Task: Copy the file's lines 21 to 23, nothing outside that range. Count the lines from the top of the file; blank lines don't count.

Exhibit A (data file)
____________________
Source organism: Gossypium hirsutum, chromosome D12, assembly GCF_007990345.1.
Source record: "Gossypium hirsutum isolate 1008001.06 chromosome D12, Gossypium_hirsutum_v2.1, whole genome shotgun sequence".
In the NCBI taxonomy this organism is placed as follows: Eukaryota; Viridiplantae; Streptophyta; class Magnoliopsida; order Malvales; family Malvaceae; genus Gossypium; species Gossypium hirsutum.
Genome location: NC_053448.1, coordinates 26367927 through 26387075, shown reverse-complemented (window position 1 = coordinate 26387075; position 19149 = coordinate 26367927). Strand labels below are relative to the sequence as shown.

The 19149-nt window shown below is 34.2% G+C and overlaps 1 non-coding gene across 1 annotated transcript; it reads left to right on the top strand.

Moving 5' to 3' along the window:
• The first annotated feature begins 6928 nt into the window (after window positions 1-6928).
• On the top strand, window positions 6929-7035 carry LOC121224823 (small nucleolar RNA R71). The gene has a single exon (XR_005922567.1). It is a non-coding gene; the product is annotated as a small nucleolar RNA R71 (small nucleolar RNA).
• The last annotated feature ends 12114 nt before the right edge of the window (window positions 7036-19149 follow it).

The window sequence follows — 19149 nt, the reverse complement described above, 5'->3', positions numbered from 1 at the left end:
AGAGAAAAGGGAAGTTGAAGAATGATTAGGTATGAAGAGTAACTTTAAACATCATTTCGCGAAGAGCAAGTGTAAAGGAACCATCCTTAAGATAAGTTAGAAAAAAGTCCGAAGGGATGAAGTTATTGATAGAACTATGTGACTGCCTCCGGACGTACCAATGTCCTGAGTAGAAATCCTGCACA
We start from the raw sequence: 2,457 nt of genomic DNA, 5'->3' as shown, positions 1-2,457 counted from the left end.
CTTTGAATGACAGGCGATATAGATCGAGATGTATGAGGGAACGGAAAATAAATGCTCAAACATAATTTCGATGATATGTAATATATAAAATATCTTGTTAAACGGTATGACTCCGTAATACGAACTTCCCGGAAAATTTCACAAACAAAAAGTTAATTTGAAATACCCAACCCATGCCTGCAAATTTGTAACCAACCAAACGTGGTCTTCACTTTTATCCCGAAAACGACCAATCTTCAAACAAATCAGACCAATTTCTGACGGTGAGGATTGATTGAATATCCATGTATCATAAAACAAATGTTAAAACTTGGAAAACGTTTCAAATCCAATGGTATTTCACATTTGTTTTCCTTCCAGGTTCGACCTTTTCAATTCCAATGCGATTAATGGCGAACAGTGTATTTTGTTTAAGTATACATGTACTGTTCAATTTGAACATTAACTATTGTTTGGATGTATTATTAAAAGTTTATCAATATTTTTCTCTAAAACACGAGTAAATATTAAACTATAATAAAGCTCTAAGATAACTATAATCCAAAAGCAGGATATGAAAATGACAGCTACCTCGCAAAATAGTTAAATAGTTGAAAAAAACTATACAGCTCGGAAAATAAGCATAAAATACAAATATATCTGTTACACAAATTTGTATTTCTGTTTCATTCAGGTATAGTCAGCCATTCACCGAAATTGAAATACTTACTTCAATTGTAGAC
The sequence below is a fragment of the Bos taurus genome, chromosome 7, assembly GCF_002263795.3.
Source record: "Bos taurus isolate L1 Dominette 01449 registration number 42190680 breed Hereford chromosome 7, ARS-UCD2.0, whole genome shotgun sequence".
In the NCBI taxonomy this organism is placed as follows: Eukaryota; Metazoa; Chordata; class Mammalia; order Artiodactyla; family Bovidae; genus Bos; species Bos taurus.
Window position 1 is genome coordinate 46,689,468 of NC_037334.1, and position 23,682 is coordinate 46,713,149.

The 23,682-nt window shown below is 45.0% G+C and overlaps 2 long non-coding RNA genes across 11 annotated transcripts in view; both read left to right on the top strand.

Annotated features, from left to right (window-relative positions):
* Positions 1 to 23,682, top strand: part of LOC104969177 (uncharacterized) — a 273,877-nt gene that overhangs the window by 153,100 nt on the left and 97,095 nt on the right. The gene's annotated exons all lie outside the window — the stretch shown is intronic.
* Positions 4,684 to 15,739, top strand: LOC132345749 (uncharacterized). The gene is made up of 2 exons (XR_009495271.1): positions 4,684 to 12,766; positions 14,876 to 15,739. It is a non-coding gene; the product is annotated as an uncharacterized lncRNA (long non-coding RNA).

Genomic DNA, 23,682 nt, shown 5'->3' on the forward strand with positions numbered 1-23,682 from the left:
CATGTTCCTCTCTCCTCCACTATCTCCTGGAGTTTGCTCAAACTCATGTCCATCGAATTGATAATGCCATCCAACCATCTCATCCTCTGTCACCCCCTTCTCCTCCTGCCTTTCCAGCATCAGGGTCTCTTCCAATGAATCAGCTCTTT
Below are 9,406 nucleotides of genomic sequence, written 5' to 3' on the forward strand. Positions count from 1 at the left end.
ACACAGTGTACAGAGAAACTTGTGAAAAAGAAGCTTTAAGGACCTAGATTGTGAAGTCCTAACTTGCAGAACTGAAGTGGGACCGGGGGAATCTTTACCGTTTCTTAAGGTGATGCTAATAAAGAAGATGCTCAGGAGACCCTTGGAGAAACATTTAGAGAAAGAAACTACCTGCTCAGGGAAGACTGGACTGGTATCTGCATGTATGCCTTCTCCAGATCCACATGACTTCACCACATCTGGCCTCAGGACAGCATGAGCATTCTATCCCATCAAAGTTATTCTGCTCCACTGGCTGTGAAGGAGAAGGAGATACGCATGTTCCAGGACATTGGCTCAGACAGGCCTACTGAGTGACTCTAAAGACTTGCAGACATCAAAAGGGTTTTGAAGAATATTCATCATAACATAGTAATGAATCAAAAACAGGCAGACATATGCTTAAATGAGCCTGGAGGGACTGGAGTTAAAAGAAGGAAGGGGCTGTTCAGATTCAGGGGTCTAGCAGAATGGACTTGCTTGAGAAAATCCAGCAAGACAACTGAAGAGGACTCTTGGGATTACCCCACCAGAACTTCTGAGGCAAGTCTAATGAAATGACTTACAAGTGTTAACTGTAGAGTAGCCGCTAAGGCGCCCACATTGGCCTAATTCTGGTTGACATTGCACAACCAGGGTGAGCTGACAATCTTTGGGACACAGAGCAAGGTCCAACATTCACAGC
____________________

* Positions 4,684 to 15,739, top strand: LOC132345749 (uncharacterized). The gene is made up of 2 exons (XR_009495271.1): positions 4,684 to 12,766; positions 14,876 to 15,739. It is a non-coding gene; the product is annotated as an uncharacterized lncRNA (long non-coding RNA).

Genomic DNA, 23,682 nt, shown 5'->3' on the forward strand with positions numbered 1-23,682 from the left:
CATGTTCCTCTCTCCTCCACTATCTCCTGGAGTTTGCTCAAACTCATGTCCATCGAATTGATAATGCCATCCAACCATCTCATCCTCTGTCACCCCCTTCTCCTCCTGCCTTTCCAGCATCAGGGTCTCTTCCAATGAATCAGCTCTTT